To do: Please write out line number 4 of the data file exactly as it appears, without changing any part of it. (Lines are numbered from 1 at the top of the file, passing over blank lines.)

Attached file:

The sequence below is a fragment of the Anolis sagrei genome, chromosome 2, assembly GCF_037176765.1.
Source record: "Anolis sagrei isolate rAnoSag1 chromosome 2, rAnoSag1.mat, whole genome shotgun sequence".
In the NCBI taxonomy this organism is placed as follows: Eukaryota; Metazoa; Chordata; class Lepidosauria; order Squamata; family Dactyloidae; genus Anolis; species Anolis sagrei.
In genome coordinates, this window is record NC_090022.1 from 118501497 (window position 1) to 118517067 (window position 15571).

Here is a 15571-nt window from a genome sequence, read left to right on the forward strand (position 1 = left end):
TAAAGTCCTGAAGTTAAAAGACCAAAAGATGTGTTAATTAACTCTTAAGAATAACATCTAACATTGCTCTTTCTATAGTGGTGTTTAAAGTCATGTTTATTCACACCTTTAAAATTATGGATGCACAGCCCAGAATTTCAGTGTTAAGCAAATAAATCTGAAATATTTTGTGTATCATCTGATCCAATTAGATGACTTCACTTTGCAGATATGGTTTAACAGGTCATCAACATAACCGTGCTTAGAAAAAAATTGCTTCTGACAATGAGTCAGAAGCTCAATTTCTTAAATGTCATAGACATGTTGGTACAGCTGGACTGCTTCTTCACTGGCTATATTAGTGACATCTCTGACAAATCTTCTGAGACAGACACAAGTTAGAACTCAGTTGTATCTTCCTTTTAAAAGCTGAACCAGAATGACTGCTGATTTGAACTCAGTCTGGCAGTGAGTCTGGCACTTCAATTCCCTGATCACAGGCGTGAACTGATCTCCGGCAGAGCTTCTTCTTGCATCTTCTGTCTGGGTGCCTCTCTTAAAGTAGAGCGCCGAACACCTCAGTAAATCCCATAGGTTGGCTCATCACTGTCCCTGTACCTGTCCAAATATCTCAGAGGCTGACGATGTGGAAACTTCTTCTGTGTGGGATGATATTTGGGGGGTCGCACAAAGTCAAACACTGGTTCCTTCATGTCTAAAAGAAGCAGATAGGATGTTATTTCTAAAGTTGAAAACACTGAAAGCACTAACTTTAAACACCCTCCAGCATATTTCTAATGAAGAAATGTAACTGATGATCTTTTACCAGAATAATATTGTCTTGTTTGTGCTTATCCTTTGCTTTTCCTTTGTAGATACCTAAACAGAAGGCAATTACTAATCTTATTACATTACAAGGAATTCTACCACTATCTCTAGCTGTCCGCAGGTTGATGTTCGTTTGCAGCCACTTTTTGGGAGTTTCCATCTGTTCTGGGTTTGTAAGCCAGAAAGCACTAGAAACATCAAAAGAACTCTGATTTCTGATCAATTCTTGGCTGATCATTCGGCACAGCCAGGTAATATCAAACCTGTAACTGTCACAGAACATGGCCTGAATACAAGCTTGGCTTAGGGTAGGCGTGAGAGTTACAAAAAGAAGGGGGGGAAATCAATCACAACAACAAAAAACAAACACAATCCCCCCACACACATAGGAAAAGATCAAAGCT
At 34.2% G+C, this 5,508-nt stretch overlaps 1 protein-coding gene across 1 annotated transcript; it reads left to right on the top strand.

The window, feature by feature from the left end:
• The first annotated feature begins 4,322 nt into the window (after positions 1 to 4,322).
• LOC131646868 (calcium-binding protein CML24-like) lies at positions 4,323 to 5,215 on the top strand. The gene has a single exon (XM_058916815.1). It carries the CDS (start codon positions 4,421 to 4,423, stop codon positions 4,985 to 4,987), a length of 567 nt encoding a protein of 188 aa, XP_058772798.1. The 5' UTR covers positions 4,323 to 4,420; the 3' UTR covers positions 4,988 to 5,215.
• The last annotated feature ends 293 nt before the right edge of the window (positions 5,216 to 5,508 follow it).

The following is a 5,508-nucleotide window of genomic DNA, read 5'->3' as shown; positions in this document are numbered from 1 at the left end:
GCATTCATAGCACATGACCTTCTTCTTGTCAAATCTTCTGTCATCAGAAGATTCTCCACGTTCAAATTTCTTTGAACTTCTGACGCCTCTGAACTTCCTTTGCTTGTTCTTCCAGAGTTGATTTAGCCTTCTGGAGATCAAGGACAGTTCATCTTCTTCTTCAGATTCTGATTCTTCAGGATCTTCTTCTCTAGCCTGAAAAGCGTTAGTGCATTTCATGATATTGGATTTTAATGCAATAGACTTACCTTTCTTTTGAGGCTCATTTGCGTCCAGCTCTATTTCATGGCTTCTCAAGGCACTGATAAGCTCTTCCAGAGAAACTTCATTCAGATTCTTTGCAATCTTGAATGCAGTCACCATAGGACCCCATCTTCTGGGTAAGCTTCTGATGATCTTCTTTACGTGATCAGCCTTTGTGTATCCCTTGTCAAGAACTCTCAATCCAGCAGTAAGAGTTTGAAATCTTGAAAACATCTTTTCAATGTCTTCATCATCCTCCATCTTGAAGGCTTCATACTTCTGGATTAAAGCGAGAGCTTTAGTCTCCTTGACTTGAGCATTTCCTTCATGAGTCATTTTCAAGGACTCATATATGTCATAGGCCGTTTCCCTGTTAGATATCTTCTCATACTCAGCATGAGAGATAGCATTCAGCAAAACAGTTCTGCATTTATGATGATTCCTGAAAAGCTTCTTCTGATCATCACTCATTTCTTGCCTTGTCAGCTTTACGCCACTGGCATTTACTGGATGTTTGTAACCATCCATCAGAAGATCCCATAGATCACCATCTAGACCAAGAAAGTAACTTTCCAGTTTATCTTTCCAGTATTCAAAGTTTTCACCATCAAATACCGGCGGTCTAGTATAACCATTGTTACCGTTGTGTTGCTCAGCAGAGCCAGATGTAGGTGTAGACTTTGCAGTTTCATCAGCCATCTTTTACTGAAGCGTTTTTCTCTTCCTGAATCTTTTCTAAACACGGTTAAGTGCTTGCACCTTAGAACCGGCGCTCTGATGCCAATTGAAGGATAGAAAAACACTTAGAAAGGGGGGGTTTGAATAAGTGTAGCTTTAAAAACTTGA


In genome coordinates, this window is record NC_090022.1 from 118501497 (window position 1) to 118517067 (window position 15571).